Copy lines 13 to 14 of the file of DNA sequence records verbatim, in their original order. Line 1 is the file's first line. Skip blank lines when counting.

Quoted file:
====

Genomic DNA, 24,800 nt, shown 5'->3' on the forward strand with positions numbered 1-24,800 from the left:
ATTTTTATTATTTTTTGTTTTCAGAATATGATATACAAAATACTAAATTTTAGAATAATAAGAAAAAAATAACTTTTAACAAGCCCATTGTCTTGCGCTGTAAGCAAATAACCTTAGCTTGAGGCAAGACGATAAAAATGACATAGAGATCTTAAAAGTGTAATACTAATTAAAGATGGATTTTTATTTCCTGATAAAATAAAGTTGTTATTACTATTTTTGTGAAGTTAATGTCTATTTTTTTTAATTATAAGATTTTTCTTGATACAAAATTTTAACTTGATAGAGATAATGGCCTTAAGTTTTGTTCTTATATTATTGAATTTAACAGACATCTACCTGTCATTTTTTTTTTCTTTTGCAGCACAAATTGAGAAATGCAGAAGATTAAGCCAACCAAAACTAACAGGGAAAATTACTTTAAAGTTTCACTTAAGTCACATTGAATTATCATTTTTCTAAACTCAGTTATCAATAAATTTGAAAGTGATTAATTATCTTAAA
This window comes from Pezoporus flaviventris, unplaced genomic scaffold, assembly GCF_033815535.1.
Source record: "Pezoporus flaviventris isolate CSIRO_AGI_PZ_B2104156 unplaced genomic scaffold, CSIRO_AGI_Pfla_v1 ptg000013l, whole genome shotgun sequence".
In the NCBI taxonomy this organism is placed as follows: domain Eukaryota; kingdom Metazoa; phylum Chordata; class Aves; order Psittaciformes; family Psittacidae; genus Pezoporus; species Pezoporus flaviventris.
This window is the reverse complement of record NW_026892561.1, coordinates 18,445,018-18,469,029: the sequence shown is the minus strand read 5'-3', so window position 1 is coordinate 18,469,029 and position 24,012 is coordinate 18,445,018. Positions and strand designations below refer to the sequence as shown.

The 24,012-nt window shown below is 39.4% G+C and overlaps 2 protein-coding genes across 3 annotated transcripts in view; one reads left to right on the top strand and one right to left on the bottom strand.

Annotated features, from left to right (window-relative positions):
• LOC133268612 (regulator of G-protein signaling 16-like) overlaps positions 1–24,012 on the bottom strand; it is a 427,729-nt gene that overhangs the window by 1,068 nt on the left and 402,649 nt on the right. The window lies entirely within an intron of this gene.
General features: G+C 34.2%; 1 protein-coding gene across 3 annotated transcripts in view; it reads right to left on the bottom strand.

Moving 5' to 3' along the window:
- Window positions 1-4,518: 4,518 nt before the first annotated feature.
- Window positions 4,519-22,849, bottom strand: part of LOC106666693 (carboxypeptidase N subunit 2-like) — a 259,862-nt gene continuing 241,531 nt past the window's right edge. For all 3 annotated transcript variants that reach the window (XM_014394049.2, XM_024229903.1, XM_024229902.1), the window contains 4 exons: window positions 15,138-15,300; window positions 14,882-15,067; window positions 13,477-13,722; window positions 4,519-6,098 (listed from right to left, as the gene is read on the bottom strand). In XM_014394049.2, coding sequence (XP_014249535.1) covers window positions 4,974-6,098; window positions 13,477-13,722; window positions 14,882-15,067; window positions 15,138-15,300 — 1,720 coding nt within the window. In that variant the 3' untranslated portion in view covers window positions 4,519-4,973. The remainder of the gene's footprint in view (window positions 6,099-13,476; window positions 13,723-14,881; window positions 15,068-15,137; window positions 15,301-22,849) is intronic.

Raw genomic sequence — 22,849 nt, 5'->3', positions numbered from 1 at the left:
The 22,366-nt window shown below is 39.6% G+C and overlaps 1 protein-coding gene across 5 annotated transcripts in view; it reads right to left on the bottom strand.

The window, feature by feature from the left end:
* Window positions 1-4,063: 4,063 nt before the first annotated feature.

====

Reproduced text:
- Window positions 4,519-22,849, bottom strand: part of LOC106666693 (carboxypeptidase N subunit 2-like) — a 259,862-nt gene continuing 241,531 nt past the window's right edge. For all 3 annotated transcript variants that reach the window (XM_014394049.2, XM_024229903.1, XM_024229902.1), the window contains 4 exons: window positions 15,138-15,300; window positions 14,882-15,067; window positions 13,477-13,722; window positions 4,519-6,098 (listed from right to left, as the gene is read on the bottom strand). In XM_014394049.2, coding sequence (XP_014249535.1) covers window positions 4,974-6,098; window positions 13,477-13,722; window positions 14,882-15,067; window positions 15,138-15,300 — 1,720 coding nt within the window. In that variant the 3' untranslated portion in view covers window positions 4,519-4,973. The remainder of the gene's footprint in view (window positions 6,099-13,476; window positions 13,723-14,881; window positions 15,068-15,137; window positions 15,301-22,849) is intronic.

Raw genomic sequence — 22,849 nt, 5'->3', positions numbered from 1 at the left: